You can download a copy of the rulebook hereCalico is available to play on Tabletop Simulator in case you’d like to try it out.

The Goal

The goal of the game is to score the most points by collecting buttons and cats, and completing your design goals.

Calico 4-player setup
4-player setup. Photo: Jonathan H. Liu


Mix up the patch tiles in the bag. Give each player 2 tiles at random, and then turn 3 tiles face-up in the center of the play area as a market. Place the button tiles and the reference tile nearby.

Calico cat tile setup
Cat setup. Photo: Jonathan H. Liu

Choose three cats to use (usually one of each difficulty level, indicated by the small dots on the bottom right). Shuffle and distribute the six pattern tiles below the cat tiles so that each cat has two patterns below it. These are the patterns that the cats prefer. Place the corresponding cat tokens in a supply nearby.

Calico player board
The quilt board, with design tiles placed on it. Photo: Jonathan H. Liu

Each player takes a quilt board and a set of six goal tiles. Shuffle the goal tiles and draw four of them. Of those, choose three to place on your board (on the starting spaces shown) and return the rest of the goal tiles to the box. (For your first game, there are specific goal tiles recommended.)

You’re ready to begin quilting!


Turns are quite simple: on your turn, you place one of your tiles onto your quilt, and then draw one of the three face-up tiles. You may place your patch tile in any empty space on your board; once placed, you may not move a tile.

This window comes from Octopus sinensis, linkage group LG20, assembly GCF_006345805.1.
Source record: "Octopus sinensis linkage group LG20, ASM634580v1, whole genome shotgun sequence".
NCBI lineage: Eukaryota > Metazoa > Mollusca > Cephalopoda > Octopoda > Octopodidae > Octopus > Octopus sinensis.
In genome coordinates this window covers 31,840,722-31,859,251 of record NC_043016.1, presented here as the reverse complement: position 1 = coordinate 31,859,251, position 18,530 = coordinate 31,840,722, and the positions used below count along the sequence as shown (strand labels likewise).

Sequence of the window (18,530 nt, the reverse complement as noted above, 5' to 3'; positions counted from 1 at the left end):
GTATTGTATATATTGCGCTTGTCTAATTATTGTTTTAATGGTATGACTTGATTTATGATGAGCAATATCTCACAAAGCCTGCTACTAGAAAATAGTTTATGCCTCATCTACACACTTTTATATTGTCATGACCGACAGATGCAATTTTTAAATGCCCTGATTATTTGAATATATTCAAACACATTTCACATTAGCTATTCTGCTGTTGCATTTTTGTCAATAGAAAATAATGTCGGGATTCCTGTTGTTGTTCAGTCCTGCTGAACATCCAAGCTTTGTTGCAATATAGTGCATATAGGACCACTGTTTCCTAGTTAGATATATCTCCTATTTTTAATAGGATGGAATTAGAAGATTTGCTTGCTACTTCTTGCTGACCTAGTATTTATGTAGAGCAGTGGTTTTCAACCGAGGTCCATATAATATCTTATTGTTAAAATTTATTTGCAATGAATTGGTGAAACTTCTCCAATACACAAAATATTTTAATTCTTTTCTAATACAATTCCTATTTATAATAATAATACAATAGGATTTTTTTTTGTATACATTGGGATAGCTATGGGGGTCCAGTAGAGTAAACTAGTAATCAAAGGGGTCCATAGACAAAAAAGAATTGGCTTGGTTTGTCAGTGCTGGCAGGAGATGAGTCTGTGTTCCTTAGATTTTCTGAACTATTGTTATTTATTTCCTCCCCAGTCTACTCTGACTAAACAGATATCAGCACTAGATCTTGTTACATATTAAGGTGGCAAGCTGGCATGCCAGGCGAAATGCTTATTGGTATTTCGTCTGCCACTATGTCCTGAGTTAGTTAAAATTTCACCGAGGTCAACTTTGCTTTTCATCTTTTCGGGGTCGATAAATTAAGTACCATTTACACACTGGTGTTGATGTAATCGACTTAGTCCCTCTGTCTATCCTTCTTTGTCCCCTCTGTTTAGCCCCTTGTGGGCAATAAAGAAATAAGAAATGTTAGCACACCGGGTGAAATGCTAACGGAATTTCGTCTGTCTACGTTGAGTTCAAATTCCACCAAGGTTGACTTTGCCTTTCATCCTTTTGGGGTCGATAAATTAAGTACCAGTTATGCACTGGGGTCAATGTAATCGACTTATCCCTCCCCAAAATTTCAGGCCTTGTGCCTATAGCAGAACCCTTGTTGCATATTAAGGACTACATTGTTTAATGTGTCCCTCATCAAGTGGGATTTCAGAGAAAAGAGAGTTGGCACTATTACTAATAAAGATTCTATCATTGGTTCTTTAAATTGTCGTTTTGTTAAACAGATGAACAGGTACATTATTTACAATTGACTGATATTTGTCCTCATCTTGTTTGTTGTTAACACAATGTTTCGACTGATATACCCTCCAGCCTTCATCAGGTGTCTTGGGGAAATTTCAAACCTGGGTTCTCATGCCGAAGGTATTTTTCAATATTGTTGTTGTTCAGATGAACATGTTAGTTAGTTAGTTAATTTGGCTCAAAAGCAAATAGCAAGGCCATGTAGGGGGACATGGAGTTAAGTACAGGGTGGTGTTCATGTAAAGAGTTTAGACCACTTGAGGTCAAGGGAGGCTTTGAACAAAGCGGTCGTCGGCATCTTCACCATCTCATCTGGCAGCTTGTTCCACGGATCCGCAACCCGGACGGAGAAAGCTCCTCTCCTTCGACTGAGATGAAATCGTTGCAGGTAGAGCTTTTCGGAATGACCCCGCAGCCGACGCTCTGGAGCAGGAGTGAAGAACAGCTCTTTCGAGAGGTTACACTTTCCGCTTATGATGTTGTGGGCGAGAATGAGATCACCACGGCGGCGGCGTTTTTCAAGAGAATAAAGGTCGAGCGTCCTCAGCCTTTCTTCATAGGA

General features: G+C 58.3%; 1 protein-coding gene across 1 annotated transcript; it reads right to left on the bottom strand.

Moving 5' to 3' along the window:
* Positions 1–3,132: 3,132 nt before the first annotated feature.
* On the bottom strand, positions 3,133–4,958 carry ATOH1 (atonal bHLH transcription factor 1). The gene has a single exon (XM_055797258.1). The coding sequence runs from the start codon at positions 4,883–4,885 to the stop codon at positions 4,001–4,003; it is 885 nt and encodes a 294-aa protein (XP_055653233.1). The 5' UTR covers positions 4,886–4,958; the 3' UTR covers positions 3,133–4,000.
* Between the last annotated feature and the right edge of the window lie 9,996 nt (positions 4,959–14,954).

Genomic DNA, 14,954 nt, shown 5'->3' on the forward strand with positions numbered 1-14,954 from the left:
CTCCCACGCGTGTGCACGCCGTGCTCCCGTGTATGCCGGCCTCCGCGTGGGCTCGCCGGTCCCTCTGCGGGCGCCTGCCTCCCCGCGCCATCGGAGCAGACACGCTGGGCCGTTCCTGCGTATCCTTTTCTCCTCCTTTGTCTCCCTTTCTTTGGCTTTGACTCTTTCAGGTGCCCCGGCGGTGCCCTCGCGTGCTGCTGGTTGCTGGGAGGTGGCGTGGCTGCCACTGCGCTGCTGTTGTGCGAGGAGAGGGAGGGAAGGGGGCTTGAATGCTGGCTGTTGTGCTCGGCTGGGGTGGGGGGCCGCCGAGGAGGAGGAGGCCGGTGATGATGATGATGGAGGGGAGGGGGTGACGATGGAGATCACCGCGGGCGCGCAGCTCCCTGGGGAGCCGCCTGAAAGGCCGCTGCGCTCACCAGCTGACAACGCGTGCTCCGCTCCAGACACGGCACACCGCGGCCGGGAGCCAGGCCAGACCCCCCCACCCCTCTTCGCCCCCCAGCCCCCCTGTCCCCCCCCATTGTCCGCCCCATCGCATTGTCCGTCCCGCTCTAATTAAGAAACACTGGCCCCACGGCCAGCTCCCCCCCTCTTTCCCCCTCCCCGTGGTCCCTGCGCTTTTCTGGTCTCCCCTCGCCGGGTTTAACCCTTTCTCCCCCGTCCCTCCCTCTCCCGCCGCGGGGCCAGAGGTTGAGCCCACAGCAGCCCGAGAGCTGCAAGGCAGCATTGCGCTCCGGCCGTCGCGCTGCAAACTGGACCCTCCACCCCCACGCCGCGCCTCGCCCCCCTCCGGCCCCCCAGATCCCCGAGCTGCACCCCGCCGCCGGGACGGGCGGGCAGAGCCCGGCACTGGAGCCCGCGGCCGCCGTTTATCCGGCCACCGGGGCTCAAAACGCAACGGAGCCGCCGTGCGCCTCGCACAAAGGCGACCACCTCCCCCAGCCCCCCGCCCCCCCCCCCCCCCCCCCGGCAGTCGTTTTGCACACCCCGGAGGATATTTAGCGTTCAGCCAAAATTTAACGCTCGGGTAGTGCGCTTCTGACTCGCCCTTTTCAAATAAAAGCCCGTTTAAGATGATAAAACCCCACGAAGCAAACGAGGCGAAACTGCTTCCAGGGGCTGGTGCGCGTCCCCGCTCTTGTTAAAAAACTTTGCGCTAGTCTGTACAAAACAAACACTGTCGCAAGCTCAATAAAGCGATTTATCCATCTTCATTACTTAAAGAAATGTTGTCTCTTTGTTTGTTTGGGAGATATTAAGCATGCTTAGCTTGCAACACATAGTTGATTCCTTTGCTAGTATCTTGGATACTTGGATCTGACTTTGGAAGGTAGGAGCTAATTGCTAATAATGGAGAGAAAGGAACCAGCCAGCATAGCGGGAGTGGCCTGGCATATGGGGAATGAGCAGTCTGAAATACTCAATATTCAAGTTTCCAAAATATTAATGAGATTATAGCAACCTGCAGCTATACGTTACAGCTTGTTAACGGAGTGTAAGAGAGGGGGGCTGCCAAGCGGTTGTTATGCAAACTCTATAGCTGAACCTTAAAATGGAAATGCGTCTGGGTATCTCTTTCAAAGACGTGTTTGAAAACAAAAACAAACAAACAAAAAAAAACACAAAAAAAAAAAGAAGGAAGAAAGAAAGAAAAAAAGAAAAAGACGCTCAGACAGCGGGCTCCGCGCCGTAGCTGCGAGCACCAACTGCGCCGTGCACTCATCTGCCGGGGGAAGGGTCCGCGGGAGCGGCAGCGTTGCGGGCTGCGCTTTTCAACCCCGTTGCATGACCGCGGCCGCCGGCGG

Calico button placement
I’ve gotten a flower and a mushroom button by making color groups of 3. Photo: Jonathan H. Liu

If you create a contiguous area of at least 3 tiles of the same color, then you get a button of that color to place on your quilt. (Note that each contiguous area will only earn one button; if you make one area of 6 tiles, you do not score a second button.) If you get at least one of each color button, then you also gain a rainbow button, which is worth 3 points.

Calico Cat placement example
By getting 3 fern pattern hexes in a row, I’ve attracted Rumi to my quilt. Photo: Jonathan H. Liu

If you meet a cat’s requirements, then you gain a cat token for your quilt. Some cats simply want a contiguous group of a certain number; others want a specific shape. Either way, the area must be one of the two patterns that the cat prefers—you can’t mix the two different patterns into the same area.

At the end of your turn, refill the market from the supply stacks.

Game End

The game ends when every player has filled their quilt board.